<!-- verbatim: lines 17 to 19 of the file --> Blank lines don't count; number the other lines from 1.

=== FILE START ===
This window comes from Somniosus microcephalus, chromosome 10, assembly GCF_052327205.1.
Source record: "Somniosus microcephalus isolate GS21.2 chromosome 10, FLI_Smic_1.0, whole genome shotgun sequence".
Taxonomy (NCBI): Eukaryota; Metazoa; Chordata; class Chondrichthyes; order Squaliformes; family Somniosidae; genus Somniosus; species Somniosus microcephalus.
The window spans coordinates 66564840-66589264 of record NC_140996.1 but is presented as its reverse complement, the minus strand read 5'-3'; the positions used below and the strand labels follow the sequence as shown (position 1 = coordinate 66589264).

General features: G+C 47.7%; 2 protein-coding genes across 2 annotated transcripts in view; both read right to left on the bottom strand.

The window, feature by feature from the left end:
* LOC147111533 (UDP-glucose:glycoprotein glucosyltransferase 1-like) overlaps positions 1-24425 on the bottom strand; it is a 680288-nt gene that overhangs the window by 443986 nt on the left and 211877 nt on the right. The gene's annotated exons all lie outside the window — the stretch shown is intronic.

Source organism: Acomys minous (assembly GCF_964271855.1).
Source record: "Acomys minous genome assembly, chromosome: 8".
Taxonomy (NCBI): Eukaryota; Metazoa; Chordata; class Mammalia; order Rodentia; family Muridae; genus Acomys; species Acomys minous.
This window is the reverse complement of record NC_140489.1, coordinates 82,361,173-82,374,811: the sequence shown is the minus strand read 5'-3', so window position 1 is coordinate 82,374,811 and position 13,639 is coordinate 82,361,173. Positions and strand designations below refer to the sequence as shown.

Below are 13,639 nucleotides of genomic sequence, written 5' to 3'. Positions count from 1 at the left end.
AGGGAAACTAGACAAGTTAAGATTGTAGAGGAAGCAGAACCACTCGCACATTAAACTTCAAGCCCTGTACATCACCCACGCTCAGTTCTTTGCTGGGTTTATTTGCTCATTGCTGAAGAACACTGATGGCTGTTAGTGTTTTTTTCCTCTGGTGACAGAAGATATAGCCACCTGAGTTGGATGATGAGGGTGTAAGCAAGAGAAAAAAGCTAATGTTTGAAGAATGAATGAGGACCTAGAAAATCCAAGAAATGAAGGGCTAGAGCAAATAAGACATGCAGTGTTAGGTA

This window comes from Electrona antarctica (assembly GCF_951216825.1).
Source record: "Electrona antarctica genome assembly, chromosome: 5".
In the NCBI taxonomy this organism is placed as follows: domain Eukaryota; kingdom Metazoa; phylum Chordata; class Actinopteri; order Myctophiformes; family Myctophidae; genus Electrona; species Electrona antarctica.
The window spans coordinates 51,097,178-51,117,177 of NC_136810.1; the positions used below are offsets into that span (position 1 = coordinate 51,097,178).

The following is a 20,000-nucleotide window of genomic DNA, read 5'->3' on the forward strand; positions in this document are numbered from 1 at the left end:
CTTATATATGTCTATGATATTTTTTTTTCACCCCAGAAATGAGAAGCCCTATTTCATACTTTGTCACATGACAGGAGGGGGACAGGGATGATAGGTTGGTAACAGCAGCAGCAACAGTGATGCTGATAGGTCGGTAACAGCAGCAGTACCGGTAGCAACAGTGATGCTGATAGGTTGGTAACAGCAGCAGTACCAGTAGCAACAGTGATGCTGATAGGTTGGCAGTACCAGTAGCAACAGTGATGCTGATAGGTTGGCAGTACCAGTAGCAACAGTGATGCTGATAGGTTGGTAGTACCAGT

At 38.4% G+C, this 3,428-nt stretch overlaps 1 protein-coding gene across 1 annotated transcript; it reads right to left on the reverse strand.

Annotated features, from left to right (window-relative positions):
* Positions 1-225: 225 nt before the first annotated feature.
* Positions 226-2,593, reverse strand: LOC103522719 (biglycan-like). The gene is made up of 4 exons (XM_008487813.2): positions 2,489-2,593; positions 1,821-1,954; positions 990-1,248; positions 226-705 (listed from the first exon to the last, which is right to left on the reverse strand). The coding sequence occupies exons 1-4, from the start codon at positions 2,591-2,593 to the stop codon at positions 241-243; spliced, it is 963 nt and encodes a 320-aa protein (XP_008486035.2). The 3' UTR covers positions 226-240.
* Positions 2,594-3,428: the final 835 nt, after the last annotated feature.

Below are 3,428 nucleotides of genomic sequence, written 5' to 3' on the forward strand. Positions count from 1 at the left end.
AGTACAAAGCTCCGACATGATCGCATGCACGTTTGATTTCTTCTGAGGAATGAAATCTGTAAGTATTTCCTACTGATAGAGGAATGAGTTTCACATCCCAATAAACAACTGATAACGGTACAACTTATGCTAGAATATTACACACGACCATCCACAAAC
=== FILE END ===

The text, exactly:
The window spans coordinates 51,097,178-51,117,177 of NC_136810.1; the positions used below are offsets into that span (position 1 = coordinate 51,097,178).

The following is a 20,000-nucleotide window of genomic DNA, read 5'->3' on the forward strand; positions in this document are numbered from 1 at the left end:
CTTATATATGTCTATGATATTTTTTTTTCACCCCAGAAATGAGAAGCCCTATTTCATACTTTGTCACATGACAGGAGGGGGACAGGGATGATAGGTTGGTAACAGCAGCAGCAACAGTGATGCTGATAGGTCGGTAACAGCAGCAGTACCGGTAGCAACAGTGATGCTGATAGGTTGGTAACAGCAGCAGTACCAGTAGCAACAGTGATGCTGATAGGTTGGCAGTACCAGTAGCAACAGTGATGCTGATAGGTTGGCAGTACCAGTAGCAACAGTGATGCTGATAGGTTGGTAGTACCAGT